Just can't hurt to have it. Maybe the assailant will see the laser and turn and run away. But this is not the reason to have the laser, my first remark is the reason. Also Crimson Trace lasers are the easiest lasers to use. Just grip your gun, and it is on.

  7. #7
    VIP Member Array 10thmtn's Avatar
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    Quote Originally Posted by Hedimitrius View Post
    This makes enough sense to me that it has made my mind up for me. I would never restrict myself to one distance targeting. Good advice.
    The laser is zeroed for a paricular distance - just like your iron sights are. The impact point will shift slightly at different distances, but not so much that you would miss.

    The pros and cons of lasers have been discussed many, many times here. I am a believer, having used them during a low light pistol class. There are a few posters here who used them in real-world defensive situations, where the laser helped defuse the situation.

    Go over to CorneredCat - very good discussions there about training properly with lasers.
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  8. #8
    VIP Member Array tokerblue's Avatar
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    Quote Originally Posted by 10thmtn View Post
    The laser is zeroed for a paricular distance - just like your iron sights are. The impact point will shift slightly at different distances, but not so much that you would miss.
    - Same experience here. I zero my lasers for 25 feet. Even when I shoot at 50 feet, I can easily hit center of mass. At most, I'm off an inch or so. I don't expect to be able to shoot farther than that and still call it self defense.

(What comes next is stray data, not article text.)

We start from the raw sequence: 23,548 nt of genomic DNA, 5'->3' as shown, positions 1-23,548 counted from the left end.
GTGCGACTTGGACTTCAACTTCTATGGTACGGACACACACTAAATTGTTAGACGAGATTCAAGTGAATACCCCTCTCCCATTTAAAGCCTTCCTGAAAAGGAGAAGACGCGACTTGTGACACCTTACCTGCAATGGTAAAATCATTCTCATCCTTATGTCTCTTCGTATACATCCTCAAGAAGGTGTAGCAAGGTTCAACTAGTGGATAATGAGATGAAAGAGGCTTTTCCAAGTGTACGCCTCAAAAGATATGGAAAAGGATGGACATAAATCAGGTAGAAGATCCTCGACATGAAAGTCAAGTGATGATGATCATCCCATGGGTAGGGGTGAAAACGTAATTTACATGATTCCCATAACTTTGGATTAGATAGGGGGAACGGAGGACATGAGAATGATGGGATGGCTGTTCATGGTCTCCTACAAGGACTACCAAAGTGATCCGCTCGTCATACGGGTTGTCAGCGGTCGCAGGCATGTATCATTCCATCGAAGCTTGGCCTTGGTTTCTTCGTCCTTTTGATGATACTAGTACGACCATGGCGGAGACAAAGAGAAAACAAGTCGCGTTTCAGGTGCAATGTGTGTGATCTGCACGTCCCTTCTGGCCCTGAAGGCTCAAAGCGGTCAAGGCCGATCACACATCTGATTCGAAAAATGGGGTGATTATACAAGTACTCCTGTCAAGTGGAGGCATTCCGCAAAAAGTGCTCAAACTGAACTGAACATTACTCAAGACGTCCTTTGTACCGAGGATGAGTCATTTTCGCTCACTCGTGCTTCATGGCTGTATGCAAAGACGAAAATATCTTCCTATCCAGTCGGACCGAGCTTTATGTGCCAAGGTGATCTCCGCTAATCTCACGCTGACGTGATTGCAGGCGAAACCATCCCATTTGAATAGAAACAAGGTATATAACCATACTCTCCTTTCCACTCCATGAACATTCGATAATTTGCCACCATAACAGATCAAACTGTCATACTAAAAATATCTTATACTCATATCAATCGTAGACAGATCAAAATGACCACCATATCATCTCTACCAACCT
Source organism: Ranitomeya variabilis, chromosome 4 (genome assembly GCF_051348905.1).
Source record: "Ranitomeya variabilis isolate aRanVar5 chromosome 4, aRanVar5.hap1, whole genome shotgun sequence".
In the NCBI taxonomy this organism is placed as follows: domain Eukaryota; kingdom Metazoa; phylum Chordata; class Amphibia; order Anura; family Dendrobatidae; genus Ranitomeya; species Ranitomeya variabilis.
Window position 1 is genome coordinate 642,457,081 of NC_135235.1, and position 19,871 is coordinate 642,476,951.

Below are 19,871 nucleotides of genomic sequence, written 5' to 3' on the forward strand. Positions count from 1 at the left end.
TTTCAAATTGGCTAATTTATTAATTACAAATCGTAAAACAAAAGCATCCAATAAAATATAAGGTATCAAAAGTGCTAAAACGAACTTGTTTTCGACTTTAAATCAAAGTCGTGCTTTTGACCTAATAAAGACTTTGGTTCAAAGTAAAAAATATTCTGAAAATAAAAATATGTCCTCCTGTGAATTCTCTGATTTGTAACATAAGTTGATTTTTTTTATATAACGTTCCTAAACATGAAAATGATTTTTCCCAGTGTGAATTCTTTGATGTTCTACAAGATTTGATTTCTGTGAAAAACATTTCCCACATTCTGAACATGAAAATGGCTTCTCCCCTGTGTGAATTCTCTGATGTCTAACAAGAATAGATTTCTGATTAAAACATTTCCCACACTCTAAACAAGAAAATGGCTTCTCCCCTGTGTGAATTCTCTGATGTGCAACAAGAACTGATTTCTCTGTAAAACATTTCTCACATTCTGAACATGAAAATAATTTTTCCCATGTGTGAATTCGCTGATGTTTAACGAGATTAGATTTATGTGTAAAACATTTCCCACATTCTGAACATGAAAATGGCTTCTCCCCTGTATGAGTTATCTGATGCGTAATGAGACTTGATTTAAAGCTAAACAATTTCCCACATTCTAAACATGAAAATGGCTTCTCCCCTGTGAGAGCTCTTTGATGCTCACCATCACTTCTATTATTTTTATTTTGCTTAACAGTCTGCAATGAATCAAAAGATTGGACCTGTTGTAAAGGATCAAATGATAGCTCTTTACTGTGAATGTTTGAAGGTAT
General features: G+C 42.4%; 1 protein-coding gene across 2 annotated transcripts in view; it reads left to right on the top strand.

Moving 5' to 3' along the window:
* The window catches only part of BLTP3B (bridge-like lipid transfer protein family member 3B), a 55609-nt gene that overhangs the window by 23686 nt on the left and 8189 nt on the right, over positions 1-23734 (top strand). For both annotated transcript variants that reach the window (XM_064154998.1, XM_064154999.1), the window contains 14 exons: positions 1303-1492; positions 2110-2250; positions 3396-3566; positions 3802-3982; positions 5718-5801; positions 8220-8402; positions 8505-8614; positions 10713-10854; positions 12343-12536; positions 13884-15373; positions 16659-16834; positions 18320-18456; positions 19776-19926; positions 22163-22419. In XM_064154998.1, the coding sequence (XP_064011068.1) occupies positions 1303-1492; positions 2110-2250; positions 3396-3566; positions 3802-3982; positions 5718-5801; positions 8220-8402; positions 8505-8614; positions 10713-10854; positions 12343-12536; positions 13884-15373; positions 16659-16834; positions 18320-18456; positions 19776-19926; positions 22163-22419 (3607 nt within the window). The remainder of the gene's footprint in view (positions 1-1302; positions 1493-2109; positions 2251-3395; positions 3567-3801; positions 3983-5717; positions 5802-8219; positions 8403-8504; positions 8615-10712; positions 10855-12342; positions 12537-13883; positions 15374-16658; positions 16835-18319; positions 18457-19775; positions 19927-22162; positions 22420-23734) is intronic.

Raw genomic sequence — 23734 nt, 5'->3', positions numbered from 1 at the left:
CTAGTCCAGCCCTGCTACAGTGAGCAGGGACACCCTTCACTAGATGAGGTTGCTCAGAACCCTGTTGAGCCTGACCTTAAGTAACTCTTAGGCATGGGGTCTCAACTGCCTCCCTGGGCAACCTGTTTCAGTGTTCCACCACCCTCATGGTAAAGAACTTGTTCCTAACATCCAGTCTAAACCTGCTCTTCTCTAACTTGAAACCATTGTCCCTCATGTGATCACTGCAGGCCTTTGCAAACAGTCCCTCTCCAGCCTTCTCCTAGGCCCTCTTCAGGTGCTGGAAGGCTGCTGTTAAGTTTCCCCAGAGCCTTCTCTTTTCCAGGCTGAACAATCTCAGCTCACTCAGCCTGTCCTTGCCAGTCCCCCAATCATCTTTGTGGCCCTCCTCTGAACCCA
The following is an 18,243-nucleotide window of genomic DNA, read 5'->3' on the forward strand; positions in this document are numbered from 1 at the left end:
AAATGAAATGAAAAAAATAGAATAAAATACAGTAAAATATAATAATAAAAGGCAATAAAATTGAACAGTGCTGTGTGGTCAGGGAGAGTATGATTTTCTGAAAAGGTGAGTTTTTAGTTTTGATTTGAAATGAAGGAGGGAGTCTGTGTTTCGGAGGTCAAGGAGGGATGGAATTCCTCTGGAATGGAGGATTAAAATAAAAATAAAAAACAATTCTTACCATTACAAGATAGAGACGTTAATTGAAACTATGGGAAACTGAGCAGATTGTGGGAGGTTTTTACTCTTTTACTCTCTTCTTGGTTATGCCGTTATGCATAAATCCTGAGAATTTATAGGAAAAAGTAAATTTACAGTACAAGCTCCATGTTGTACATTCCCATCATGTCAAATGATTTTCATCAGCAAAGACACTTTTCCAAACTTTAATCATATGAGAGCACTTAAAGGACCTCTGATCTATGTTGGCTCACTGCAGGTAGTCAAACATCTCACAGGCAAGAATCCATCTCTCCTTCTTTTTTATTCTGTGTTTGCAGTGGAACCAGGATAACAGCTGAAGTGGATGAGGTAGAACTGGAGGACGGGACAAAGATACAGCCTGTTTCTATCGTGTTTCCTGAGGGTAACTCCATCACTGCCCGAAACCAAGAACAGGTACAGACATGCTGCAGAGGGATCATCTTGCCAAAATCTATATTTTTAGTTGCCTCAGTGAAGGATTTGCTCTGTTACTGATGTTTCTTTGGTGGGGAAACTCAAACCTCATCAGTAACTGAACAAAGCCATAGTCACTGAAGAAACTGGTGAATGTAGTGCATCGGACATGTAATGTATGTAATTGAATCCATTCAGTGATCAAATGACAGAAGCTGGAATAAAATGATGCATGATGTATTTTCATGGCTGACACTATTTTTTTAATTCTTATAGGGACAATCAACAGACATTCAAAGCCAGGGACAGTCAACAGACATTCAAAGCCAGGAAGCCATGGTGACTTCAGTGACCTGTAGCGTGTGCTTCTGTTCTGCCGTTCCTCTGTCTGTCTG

"Democracy is two wolves and a lamb voting on what to have for lunch. Liberty is a well-armed lamb contesting the outcome of the vote." ~ Benjamin Franklin

  9. #9
    Member Array Brookline's Avatar
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    25 feet seems far for a carry gun. How far from the barrel is the laser?

  10. #10
    VIP Member Array Crowman's Avatar
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    The laser is a tool the same as the weapon it is attached to. Tools have pros and cons and a laser is no exception. Lasers are useful when you don't have time or can't to use your sights, they are rather useless in sunlight and totally useless if the batteries fail. With that said practice/train with both and you will have no problem. My suggestion if you can add the laser do it.
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  11. #11
    Member Array XD40inTX's Avatar